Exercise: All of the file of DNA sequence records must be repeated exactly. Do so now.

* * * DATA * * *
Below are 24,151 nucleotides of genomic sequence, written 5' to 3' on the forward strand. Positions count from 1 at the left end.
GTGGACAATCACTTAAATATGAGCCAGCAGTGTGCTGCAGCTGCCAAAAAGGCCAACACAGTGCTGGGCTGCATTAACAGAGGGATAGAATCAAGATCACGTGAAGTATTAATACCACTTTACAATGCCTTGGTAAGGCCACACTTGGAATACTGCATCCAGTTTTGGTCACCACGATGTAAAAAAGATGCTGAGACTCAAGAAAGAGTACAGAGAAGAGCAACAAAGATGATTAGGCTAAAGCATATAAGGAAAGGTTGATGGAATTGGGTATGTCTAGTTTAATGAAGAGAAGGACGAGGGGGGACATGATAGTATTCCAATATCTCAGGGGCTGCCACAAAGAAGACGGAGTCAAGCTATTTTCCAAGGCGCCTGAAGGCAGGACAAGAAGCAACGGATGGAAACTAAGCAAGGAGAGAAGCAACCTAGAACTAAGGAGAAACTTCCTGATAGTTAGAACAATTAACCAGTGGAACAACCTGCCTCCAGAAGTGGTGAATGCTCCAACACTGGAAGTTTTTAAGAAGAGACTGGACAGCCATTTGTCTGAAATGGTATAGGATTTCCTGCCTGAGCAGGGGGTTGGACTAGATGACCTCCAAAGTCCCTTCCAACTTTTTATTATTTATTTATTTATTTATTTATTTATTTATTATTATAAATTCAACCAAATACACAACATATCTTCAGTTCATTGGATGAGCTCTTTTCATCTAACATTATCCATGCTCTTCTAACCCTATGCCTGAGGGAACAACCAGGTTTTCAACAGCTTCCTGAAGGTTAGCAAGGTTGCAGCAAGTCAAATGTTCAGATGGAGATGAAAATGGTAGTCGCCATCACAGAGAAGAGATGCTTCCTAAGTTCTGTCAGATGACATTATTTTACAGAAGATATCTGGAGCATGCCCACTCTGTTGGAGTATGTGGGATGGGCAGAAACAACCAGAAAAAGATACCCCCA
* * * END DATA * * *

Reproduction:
Below are 24,151 nucleotides of genomic sequence, written 5' to 3' on the forward strand. Positions count from 1 at the left end.
GTGGACAATCACTTAAATATGAGCCAGCAGTGTGCTGCAGCTGCCAAAAAGGCCAACACAGTGCTGGGCTGCATTAACAGAGGGATAGAATCAAGATCACGTGAAGTATTAATACCACTTTACAATGCCTTGGTAAGGCCACACTTGGAATACTGCATCCAGTTTTGGTCACCACGATGTAAAAAAGATGCTGAGACTCAAGAAAGAGTACAGAGAAGAGCAACAAAGATGATTAGGCTAAAGCATATAAGGAAAGGTTGATGGAATTGGGTATGTCTAGTTTAATGAAGAGAAGGACGAGGGGGGACATGATAGTATTCCAATATCTCAGGGGCTGCCACAAAGAAGACGGAGTCAAGCTATTTTCCAAGGCGCCTGAAGGCAGGACAAGAAGCAACGGATGGAAACTAAGCAAGGAGAGAAGCAACCTAGAACTAAGGAGAAACTTCCTGATAGTTAGAACAATTAACCAGTGGAACAACCTGCCTCCAGAAGTGGTGAATGCTCCAACACTGGAAGTTTTTAAGAAGAGACTGGACAGCCATTTGTCTGAAATGGTATAGGATTTCCTGCCTGAGCAGGGGGTTGGACTAGATGACCTCCAAAGTCCCTTCCAACTTTTTATTATTTATTTATTTATTTATTTATTTATTTATTATTATAAATTCAACCAAATACACAACATATCTTCAGTTCATTGGATGAGCTCTTTTCATCTAACATTATCCATGCTCTTCTAACCCTATGCCTGAGGGAACAACCAGGTTTTCAACAGCTTCCTGAAGGTTAGCAAGGTTGCAGCAAGTCAAATGTTCAGATGGAGATGAAAATGGTAGTCGCCATCACAGAGAAGAGATGCTTCCTAAGTTCTGTCAGATGACATTATTTTACAGAAGATATCTGGAGCATGCCCACTCTGTTGGAGTATGTGGGATGGGCAGAAACAACCAGAAAAAGATACCCCCA